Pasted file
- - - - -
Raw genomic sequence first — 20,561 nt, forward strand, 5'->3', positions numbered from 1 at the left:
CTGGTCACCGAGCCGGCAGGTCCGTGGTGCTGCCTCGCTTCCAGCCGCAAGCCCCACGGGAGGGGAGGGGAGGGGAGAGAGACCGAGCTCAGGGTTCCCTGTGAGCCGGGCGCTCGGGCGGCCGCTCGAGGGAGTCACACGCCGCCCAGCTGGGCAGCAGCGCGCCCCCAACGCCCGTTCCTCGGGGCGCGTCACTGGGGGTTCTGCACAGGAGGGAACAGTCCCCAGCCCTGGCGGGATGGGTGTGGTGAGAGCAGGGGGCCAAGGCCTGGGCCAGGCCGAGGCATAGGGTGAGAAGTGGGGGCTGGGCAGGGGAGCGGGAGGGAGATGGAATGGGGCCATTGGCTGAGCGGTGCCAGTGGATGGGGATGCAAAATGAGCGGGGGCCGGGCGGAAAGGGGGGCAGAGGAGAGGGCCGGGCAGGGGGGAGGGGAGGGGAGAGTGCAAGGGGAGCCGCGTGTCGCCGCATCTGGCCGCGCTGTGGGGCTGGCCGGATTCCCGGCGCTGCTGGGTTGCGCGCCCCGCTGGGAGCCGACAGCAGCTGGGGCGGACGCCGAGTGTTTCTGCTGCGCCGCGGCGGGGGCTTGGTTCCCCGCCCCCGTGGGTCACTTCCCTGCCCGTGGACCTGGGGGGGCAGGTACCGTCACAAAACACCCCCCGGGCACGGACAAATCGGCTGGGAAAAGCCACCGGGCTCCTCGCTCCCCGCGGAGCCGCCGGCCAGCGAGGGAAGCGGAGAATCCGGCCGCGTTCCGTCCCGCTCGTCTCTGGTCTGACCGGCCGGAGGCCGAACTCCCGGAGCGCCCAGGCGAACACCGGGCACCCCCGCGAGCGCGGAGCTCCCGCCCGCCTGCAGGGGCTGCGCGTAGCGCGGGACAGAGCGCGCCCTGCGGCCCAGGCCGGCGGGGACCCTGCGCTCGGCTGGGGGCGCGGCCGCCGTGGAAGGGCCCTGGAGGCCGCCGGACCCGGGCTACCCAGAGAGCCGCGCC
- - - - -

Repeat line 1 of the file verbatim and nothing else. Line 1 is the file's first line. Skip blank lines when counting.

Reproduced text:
Raw genomic sequence first — 20,561 nt, forward strand, 5'->3', positions numbered from 1 at the left: